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Libya: Obama Tries to Explain an Undeclared War

Presidents are not supposed to start wars, especially wars that are offensive rather than defensive in nature.
 
 
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The following article first appeared on the Nation.com.  For more great content from the Nation, sign up for their email newsletters here.

President Obama finally got around to speaking to the American people about the fact that he has led the country into a third war. 

 


The speech was, to no one's surprise, ably delivered. The president spoke with emotional and rhetorical power of how he felt there had been a need to intervene in order to prevent "a massacre that would have reverberated across the region and stained the conscience of the world." He explained how there are times "when our safety is not directly threatened, but our interests and values are." He decried the temptation "to turn away from the world" and promised that "wherever people long to be free, they will find a friend in the United States."


Those are noble sentiments, well expressed. 

 


Unfortunately, he also spoke about how he had initiated the way on his own: "I ordered warships into the Mediterranean." I refused to let that happen." "I authorized military action..." "At my direction..."




The problem is that presidents are not supposed to start wars, especially wars of whim that are offensive rather than defensive in nature. That was the complaint against George W. Bush when he failed to obtain a declaration of war before ordering the invasion of Iraq, which is the ongoing complaint against Obama for maintaining the undeclared wars in Iraq and Afghanistan. And that is the legitimate and necessary complaint against Obama now, a complaint that should come not just from opponents of the military intervention but supporters who want that intervention to be lawful and legitimate.



The president did not address the fact that the Libyan adventure is an undeclared war. In fact, he barely mentioned the Congress that is supposed to declare wars, saying only: "And so nine days ago, after consulting the bipartisan leadership of Congress, I authorized military action to stop the killing and enforce U.N. Security Council Resolution 1973."

 

But the Constitution does not discuss "consulting the bipartisan leadership..." It says that: "Congress shall have the power... to declare war, grant Letters of Marque and Reprisal, and make Rules concerning Captures on Land and Water."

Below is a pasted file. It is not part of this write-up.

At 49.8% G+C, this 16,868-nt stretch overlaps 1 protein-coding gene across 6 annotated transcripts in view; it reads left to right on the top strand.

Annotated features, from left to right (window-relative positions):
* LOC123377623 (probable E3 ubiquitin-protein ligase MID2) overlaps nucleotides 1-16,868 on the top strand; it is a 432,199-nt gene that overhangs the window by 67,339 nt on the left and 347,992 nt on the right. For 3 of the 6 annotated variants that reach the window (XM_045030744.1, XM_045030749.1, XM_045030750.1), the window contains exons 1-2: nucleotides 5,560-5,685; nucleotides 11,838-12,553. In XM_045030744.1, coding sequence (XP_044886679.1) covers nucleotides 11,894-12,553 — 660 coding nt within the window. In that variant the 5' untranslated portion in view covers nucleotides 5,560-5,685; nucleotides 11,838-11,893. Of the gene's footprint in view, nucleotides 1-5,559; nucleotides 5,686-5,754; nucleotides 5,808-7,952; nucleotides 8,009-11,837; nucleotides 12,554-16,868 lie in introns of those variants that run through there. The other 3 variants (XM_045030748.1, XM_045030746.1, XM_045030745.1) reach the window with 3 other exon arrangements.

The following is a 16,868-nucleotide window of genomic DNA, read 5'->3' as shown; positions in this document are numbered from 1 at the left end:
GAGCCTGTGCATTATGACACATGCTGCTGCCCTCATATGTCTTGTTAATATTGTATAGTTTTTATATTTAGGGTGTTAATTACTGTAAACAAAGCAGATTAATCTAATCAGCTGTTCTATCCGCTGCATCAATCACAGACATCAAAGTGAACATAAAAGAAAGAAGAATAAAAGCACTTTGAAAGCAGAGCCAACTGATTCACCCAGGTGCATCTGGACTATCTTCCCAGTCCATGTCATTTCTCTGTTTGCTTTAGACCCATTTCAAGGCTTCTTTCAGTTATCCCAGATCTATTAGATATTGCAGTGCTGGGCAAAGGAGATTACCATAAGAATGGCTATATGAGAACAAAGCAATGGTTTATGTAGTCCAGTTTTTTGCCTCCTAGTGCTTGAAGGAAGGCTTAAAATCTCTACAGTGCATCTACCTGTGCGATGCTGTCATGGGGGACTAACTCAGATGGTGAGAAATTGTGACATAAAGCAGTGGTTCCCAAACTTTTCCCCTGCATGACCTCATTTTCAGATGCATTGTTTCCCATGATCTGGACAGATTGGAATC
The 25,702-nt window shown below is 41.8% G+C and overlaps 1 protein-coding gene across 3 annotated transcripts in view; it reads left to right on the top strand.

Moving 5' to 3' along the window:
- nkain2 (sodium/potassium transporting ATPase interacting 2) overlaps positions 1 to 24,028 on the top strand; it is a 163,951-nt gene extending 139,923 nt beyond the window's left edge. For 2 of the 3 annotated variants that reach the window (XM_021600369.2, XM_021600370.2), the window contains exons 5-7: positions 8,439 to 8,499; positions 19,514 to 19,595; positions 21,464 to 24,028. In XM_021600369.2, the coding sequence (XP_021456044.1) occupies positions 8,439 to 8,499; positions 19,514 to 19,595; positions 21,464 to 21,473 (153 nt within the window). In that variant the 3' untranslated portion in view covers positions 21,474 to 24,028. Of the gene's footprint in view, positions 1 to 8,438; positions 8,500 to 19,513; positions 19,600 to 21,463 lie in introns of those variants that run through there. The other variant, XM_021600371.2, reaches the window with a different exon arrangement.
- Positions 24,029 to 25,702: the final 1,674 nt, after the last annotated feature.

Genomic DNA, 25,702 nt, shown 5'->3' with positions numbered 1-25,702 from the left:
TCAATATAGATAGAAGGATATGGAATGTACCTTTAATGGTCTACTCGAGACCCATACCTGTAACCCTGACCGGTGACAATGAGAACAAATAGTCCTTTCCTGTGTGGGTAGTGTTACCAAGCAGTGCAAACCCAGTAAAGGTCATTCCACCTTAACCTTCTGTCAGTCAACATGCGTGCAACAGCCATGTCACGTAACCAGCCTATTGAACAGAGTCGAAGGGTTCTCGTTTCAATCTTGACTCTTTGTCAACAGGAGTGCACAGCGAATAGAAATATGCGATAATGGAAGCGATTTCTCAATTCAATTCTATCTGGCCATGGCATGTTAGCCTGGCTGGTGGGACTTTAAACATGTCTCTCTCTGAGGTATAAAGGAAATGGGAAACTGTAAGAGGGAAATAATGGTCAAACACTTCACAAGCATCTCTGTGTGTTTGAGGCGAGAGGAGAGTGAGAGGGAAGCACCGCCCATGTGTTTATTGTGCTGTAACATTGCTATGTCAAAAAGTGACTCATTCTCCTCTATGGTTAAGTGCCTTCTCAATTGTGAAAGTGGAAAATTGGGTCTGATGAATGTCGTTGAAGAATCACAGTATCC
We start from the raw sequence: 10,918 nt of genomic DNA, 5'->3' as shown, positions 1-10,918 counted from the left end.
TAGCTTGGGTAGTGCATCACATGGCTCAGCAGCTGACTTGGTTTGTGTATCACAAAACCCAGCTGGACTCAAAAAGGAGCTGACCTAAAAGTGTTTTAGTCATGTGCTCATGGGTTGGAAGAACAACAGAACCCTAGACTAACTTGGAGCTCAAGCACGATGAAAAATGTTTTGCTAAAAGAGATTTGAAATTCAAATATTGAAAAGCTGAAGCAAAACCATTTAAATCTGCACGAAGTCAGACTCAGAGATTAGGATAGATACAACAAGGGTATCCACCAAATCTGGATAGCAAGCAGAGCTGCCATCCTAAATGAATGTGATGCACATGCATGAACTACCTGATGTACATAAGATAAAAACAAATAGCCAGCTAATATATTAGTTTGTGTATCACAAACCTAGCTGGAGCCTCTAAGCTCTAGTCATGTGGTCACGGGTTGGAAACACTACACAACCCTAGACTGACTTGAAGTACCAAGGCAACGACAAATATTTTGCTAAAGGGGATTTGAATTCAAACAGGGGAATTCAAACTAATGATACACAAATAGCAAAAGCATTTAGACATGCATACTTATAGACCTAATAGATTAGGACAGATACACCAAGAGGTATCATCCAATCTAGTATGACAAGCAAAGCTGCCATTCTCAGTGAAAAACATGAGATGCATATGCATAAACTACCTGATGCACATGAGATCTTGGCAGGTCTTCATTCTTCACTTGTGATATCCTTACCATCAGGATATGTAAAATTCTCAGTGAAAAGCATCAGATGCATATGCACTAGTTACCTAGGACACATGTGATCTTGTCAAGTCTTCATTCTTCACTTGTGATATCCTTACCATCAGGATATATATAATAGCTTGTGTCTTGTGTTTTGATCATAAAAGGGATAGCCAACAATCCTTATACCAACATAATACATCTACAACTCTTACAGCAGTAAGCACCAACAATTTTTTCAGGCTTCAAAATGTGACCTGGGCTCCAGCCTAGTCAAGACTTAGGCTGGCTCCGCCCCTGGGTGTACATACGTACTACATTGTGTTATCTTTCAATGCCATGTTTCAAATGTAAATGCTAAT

That was the point that Congressman Dennis Kucinich, D-Ohio, made with regard to the speech.



 


Suggesting that "President Obama owes the nation an explanation as to why he had time to consult with 15 members of the UN Security Council, 22 members of the Arab League, and later, with 28 members of NATO, to garner support for an attack with Great Britain and France, but had no time to come to the United States Congress for prior authorization before attacking Libya," Kucinich argued that: “Article 1, Section 8 of the United States Constitution is very clear. It is Congress that determines when our nation goes to war. President Obama superseded that authority and bought a new war for the American people without Congressional approval. We must know what it will cost, how long it will last, what is the end game, and when will NATO -- whose military bills we pay -- get out."



 


Kucinich continued: “President Obama’s failure to come to Congress, as required by the Constitution, left us without the opportunity to have a full and ample debate on the merits of military intervention in Libya. As such, I intend to offer a bipartisan amendment to cut off funds for U.S. participation in the war to the next funding measure. I want to thank Representatives Ron Paul (R-TX), Walter Jones (R-NC), Tom McClintock (R-CA), Pete Stark (D-CA) and Lynn Woolsey (D-CA) for their co-sponsorship of the amendment."



 

 
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